First Advisor

Suwako Watanabe

Date of Publication


Document Type


Degree Name

Master of Arts (M.A.) in Japanese


World Languages and Literatures




Cooperative principle, Institutional talk, Semantic formulas, Customer services -- Social aspects -- United States -- Cross-cultural studies, Customer services -- Social aspects -- Japan -- Cross-cultural studies, Speech acts (Linguistics) -- Cross-cultural studies, Politeness (Linguistics) -- United States -- Cross-cultural studies, Politeness (Linguistics) -- Japan -- Cross-cultural studies



Physical Description

1 online resource (vii, 131 p.) : ill.


This study examines how people compensate for their inability to accommodate the needs of others in service encounters. Being unable to meet others' needs violates the positive face of one of the participants in a discourse. Many previous studies on speech acts demonstrate how people control their utterances to avoid causing a face-threatening act. However, the language behavior that follows a face-threatening act has not yet received much focus. This paper looks at two different kinds of data in Japan and the United State (hereafter "U.S.") using two different approaches: observation and role-play. In the first, the observational phase, the author acted as a customer in several convenience stores in Japan and asked for an item that they did not carry. In the U.S., a native English speaker interacted with the salesclerk as the customer. (No recording device was used in either situation.) All exchanges were immediately recorded by hand and later coded by semantic formulas. In the second, the role-play phase, native speakers were asked to role-play a parallel situation in which they acted as a salesclerk and had to react to not being able to satisfy customers' requests. The results demonstrate that Japanese sales clerks compensate in the face of their inability to meet another's need (they avoid a direct face-threatening act) whereas most U.S. sales clerks do not attempt to compensate for their inability. These behaviors correlate with social expectations of the participants within both respective service encounters. Moreover, the results also suggest a re-thinking of speech acts and emphasize the importance of natural data.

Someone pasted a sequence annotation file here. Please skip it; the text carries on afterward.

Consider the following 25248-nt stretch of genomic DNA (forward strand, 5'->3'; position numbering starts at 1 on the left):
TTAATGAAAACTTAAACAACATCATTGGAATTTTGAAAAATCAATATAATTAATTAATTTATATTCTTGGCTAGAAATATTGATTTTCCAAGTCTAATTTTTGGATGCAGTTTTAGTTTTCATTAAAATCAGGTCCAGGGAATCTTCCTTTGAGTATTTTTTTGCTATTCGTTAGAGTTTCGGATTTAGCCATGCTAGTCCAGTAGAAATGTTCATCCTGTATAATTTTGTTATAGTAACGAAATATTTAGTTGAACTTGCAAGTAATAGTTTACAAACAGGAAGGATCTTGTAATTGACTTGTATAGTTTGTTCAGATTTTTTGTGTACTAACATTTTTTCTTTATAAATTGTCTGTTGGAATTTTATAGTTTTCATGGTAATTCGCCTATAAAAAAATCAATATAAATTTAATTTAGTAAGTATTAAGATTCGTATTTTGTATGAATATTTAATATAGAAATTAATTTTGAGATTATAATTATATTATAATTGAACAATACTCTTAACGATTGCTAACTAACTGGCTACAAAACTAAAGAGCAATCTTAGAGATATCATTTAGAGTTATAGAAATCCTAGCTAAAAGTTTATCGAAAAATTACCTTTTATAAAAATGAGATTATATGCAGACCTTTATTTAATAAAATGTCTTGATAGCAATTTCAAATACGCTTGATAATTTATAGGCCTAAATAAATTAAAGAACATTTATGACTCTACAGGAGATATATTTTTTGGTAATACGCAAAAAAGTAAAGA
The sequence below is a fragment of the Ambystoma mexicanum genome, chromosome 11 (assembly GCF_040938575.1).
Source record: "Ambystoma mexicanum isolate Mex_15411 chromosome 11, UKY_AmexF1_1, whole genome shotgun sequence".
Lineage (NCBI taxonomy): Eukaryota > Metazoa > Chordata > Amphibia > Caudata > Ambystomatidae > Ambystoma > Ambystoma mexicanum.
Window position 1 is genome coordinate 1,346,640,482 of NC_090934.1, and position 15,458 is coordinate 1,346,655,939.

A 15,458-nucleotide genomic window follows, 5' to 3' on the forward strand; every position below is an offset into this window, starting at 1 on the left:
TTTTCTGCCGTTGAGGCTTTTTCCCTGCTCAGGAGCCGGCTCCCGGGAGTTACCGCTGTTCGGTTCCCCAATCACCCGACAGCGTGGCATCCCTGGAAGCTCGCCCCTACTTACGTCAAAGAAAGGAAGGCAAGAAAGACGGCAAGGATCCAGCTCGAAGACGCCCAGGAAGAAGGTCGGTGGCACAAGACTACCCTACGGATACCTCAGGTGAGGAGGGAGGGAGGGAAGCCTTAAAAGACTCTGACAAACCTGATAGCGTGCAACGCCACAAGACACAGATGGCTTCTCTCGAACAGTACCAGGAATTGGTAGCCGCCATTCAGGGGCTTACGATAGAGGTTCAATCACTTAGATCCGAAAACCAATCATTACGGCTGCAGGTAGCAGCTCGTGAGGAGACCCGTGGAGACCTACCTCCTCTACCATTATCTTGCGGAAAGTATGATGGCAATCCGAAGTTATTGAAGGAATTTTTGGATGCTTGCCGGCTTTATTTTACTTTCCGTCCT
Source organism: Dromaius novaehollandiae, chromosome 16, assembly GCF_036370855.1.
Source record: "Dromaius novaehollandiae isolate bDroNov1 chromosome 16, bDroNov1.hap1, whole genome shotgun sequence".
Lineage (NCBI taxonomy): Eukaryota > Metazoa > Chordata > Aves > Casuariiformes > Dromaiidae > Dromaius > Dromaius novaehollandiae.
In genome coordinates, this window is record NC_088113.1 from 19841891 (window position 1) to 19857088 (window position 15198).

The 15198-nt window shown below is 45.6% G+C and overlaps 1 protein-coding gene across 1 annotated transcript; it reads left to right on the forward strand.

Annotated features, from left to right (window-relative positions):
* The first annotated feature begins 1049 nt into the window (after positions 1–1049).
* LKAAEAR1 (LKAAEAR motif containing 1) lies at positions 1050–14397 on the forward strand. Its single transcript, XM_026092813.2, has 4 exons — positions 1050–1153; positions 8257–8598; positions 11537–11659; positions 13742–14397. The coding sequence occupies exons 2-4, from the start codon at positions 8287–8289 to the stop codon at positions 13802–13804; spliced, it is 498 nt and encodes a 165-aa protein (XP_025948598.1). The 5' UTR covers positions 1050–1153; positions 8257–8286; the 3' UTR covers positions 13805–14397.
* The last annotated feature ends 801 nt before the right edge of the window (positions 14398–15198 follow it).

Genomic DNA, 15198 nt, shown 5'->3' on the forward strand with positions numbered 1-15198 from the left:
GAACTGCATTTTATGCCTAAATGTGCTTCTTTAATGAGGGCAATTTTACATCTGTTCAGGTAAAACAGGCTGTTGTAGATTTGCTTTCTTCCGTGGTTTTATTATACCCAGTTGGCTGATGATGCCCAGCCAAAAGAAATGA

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Portland State University. Dept. of World Languages and Literatures

Persistent Identifier